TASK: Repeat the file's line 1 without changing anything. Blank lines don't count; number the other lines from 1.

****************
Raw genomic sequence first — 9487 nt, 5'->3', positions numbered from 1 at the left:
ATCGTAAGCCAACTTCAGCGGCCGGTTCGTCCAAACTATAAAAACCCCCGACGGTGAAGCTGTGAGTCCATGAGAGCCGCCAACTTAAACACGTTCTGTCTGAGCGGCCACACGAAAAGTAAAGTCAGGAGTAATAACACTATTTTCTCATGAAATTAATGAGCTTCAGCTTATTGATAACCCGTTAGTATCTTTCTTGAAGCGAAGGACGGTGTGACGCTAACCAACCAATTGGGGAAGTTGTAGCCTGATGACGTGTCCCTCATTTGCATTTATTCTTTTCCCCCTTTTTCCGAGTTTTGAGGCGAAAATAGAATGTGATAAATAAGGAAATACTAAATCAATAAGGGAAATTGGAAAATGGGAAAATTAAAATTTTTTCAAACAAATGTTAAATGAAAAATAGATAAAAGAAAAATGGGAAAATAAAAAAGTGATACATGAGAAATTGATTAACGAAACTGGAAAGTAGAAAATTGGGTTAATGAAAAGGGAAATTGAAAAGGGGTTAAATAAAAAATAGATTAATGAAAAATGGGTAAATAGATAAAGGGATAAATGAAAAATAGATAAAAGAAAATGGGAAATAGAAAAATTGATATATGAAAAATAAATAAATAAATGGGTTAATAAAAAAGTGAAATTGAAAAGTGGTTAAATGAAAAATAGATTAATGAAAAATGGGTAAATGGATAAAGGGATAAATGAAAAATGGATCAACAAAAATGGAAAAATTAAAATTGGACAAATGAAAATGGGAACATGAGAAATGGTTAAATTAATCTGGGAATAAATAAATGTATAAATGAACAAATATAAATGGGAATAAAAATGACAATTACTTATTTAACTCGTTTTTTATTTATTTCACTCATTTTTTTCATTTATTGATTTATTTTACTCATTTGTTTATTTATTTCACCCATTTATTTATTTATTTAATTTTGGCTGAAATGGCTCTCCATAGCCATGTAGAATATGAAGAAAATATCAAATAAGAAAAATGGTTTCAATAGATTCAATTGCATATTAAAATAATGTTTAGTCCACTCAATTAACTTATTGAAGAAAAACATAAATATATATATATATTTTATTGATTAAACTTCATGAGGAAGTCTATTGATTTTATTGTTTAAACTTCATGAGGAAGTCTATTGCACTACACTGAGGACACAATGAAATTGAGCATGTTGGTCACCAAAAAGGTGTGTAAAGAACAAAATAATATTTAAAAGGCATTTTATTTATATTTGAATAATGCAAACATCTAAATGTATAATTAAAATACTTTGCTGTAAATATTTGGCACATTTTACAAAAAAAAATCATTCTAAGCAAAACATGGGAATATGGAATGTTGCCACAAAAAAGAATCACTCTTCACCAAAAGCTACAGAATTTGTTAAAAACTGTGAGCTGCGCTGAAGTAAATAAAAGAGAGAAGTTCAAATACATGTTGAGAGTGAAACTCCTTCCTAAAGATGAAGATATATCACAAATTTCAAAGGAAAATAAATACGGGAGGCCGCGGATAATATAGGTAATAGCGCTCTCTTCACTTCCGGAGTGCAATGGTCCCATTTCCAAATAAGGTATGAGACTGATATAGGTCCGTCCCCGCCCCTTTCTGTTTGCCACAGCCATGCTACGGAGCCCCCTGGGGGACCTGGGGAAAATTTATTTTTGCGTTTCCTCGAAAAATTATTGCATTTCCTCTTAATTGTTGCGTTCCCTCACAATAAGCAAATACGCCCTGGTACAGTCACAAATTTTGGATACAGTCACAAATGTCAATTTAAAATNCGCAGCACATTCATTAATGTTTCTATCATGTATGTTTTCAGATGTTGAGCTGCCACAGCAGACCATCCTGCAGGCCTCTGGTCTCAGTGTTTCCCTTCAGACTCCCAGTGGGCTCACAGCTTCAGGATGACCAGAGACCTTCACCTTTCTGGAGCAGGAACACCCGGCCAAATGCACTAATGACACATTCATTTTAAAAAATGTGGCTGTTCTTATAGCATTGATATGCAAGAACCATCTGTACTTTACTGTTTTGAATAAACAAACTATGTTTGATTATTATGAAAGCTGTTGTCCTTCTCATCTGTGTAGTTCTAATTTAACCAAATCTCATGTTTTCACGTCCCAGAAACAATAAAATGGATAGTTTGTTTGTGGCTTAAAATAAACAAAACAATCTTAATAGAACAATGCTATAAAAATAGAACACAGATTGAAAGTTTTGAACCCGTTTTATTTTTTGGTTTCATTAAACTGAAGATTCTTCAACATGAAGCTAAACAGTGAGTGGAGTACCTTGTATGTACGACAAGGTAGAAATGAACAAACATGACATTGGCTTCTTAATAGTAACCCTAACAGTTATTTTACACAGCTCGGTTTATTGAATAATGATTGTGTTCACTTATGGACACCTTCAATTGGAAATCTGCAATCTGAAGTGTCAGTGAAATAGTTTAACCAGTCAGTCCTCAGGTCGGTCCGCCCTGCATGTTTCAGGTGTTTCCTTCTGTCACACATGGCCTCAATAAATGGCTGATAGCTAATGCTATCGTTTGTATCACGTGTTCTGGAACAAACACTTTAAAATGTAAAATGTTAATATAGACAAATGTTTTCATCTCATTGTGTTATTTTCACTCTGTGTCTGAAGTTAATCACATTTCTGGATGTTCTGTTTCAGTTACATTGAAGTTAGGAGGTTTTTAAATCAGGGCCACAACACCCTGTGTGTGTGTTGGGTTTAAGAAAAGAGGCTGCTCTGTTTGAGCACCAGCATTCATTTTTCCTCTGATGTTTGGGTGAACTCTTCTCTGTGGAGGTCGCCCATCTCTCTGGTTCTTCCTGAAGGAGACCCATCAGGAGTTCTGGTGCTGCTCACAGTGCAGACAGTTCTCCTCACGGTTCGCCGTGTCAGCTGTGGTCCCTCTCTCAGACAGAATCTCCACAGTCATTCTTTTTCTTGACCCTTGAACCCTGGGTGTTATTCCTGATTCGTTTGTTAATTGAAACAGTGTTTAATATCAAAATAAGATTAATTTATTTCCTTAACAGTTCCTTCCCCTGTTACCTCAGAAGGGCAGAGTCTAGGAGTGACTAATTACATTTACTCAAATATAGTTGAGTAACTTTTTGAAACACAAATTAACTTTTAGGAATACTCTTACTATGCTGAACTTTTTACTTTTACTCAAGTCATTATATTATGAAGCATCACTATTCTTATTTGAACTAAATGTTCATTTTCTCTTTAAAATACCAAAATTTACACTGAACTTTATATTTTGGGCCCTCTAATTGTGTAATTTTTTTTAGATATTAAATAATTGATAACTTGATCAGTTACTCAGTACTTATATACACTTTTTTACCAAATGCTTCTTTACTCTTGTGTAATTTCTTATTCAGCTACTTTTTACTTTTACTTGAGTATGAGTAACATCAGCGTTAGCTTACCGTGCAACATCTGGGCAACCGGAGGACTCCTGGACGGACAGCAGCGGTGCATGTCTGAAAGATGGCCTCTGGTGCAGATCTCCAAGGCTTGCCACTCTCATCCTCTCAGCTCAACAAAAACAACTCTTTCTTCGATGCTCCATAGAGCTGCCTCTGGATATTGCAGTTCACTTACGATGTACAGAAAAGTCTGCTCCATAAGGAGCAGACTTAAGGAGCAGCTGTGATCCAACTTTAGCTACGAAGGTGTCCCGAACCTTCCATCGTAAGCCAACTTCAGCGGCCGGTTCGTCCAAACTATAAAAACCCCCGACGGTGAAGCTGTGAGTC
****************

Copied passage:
Raw genomic sequence first — 9487 nt, 5'->3', positions numbered from 1 at the left: